What are OSCE Stations and How Do I Practise For Them?

eMedici has over 100 OSCE stations that can be practised alone or with a group. OSCE, which stands for Objective Structured Clinical Examination, is a practical clinical exam for the purpose of assessing clinical skills and application of knowledge. You will be tested on your ability to take a history from the patient, perform physical examinations, your communication (which can include your ability to display an appropriate amount of empathy), and counselling and diagnostic reasoning skills.

Studying for OSCE exams can be difficult to do alone, which is why eMedici designed an evaluation system to mark each others' performance in a group, along with a timer to keep things moving. Each group member needs their own account to be part of the group, so check with your university's medical student society for their discount code.

How Do I Maximise My Retention When Studying?

eMedici's platform has thousands of multiple choice questions based on clinical cases, with clinical reasoning and explanations after you have chosen your answer. Medical students have a large study-load and high workload which requires optimisation to get everything done properly. When entering the clinical years, much more application is required than in previous years of study which have a focus on rote learning of basic sciences. Clinical application can include reasoning about a clinical situation and applying knowledge to make a diagnosis, order investigations, and decide management steps. A combination of comprehension and application are required to reach analysis, synthesis and evaluation, which you will be assessed on in the clinical years.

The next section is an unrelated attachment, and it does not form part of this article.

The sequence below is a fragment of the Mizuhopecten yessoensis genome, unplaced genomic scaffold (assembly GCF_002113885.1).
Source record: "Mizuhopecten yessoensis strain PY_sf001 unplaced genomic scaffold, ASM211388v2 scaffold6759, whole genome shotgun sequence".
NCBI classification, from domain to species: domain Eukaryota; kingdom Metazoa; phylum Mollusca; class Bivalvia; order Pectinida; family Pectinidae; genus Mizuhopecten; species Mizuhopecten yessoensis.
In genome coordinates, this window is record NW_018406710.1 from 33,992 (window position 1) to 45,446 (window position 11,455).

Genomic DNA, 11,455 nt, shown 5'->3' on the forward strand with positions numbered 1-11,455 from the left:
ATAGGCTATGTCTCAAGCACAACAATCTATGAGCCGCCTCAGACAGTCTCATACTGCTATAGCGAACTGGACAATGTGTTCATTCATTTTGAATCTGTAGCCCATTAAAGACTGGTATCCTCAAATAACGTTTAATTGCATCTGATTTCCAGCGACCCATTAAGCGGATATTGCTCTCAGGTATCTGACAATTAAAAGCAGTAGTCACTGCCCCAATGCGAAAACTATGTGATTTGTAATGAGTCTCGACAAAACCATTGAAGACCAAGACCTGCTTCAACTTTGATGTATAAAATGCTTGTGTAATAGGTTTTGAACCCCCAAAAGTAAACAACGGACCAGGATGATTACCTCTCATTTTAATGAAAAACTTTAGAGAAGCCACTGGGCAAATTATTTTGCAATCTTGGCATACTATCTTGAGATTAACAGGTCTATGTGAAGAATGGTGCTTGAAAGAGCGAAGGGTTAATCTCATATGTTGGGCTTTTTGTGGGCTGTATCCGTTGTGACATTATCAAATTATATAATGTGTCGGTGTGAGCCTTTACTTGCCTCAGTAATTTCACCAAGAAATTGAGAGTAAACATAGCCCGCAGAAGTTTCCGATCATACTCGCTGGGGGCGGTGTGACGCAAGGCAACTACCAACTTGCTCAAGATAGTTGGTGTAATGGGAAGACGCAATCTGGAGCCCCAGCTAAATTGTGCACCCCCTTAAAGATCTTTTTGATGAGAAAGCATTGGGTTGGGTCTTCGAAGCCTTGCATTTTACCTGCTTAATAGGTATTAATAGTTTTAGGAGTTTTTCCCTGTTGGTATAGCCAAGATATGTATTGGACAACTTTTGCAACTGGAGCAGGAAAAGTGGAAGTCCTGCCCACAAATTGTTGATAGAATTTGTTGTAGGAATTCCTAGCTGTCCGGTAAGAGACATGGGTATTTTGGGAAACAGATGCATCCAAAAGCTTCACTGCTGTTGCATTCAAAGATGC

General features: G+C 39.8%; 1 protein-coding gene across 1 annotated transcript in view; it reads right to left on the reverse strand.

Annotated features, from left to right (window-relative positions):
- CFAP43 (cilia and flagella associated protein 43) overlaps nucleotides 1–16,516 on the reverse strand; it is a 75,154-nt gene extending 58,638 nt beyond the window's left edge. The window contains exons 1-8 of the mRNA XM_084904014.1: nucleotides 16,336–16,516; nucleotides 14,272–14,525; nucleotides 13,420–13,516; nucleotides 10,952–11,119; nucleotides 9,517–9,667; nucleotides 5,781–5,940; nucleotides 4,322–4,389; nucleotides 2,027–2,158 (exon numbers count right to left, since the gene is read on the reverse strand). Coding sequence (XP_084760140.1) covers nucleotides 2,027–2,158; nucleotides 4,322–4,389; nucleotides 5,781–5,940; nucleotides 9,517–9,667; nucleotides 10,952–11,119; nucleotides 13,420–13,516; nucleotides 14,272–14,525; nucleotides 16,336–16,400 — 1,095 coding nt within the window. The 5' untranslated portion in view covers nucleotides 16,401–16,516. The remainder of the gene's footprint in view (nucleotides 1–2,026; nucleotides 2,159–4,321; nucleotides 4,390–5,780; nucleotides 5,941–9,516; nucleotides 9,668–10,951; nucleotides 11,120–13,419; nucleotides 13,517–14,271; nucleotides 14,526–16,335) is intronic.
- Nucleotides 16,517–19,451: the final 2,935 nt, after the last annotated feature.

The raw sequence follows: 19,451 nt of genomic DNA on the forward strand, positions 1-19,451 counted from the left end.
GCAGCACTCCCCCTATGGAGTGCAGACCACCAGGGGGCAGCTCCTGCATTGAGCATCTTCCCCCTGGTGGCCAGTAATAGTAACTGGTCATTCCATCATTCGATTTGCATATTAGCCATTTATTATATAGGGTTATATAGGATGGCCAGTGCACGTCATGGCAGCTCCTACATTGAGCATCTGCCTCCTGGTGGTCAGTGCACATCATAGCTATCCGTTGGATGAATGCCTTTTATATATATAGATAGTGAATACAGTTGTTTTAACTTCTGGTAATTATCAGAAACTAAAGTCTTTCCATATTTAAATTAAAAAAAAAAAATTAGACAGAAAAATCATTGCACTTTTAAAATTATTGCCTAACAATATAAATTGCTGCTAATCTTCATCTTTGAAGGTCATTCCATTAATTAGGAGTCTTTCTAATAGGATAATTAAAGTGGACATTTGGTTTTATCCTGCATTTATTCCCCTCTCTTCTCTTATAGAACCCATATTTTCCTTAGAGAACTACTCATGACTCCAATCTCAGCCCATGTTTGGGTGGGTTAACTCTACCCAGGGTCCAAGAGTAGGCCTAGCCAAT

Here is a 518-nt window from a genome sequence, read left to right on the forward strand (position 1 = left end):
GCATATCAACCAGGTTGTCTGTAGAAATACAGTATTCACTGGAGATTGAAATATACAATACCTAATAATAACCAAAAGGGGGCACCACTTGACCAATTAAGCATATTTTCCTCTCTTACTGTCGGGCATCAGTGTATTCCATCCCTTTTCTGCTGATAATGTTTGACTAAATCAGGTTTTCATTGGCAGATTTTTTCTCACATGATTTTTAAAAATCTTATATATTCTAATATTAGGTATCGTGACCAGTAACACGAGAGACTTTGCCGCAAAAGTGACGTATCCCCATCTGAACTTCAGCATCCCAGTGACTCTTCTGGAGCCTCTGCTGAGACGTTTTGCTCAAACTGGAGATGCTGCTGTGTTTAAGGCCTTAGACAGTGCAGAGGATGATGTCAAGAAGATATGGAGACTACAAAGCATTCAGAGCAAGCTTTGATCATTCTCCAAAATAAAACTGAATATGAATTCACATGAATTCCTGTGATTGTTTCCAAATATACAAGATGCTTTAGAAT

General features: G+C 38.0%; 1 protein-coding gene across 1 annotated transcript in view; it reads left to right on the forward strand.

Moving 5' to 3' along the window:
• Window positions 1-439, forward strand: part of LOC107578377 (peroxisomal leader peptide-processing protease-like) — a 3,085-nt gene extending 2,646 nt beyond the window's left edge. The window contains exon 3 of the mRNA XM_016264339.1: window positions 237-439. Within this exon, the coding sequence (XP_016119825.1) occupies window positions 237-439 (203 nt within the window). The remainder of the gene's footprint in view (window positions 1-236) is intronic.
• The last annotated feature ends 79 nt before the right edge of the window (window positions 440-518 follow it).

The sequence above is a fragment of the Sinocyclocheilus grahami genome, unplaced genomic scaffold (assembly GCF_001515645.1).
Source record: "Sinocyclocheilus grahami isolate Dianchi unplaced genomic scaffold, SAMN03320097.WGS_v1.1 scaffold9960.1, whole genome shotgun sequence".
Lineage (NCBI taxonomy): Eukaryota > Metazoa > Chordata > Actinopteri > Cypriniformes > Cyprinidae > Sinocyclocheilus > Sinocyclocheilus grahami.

In Bloom's taxonomy, a commonly recognised learning framework, the original thesis for retaining knowledge was listed as:

  1. Basic knowledge

  2. Comprehension

  3. Application

  4. Analysis

  5. Synthesis

  6. Evaluation

eMedici has specifically covered each of these aspects to ensure medical students can attain the necessary understanding that is required for clinical curriculum success. Even with highly efficient study schedules, rote learning cannot fully support clinical understanding. Digital flashcard apps are good for the first few years, to recall basic knowledge and comprehension, but they won't get you over the line during your clinical years. eMedici's content covers the entire spectrum of Bloom's taxonomy, with Case Studies, Multiple Choice Questions, and OSCE Stations requiring comprehension, application, analysis, and synthesis of basic knowledge to reason through real-world clinical situations.